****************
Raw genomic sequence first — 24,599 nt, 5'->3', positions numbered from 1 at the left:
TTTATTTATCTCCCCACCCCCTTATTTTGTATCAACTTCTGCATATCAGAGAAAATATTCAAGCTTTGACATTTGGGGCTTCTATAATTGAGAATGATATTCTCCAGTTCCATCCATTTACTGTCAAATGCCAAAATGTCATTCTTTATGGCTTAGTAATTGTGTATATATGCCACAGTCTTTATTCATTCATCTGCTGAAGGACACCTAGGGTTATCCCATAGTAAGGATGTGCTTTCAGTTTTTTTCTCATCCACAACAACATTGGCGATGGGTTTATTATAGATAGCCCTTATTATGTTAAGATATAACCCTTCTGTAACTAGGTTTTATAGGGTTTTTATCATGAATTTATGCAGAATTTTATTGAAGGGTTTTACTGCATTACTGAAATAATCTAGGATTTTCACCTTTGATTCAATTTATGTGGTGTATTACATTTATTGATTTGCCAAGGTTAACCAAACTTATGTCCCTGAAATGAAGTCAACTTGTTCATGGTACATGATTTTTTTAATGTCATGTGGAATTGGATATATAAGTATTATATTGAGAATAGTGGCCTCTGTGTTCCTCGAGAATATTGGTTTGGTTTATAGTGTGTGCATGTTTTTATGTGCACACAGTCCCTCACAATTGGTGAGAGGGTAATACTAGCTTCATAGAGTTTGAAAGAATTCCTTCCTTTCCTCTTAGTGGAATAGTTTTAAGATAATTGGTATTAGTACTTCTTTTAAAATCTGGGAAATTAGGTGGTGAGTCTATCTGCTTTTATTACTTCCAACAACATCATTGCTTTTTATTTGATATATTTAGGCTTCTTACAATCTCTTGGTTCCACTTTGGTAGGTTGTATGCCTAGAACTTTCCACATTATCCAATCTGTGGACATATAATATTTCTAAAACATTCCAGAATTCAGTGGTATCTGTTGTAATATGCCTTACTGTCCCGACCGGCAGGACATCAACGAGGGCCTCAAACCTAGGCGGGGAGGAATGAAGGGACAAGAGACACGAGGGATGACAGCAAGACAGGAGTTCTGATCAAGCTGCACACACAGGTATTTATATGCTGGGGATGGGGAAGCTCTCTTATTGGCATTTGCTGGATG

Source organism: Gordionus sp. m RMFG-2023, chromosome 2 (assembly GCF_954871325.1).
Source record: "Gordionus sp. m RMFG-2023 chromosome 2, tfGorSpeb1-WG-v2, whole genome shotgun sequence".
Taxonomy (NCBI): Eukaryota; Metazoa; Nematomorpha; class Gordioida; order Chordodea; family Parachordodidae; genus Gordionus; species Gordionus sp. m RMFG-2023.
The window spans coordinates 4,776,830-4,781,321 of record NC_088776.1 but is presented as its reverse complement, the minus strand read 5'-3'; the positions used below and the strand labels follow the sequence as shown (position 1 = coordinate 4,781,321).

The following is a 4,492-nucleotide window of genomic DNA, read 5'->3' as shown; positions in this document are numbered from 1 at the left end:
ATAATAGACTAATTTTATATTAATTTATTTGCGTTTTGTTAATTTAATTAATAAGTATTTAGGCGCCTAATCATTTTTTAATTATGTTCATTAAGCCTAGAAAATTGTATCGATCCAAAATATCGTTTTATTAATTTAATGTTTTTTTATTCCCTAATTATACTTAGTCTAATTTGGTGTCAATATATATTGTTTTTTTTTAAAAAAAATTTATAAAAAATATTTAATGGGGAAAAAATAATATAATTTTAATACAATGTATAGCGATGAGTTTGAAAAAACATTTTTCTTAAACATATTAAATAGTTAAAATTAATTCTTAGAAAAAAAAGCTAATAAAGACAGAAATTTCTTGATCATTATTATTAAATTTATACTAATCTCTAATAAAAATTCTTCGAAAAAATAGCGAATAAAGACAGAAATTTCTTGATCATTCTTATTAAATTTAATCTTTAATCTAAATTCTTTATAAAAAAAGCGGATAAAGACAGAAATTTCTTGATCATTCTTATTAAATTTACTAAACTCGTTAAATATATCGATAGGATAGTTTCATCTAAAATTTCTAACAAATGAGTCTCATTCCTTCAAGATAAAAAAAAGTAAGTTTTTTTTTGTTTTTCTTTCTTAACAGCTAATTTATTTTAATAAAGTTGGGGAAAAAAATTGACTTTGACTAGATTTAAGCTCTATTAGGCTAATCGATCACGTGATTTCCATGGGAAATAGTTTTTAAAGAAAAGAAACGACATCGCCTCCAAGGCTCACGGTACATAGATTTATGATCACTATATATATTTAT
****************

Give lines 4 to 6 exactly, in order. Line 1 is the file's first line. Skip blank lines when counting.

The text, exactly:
Source record: "Gordionus sp. m RMFG-2023 chromosome 2, tfGorSpeb1-WG-v2, whole genome shotgun sequence".
Taxonomy (NCBI): Eukaryota; Metazoa; Nematomorpha; class Gordioida; order Chordodea; family Parachordodidae; genus Gordionus; species Gordionus sp. m RMFG-2023.
The window spans coordinates 4,776,830-4,781,321 of record NC_088776.1 but is presented as its reverse complement, the minus strand read 5'-3'; the positions used below and the strand labels follow the sequence as shown (position 1 = coordinate 4,781,321).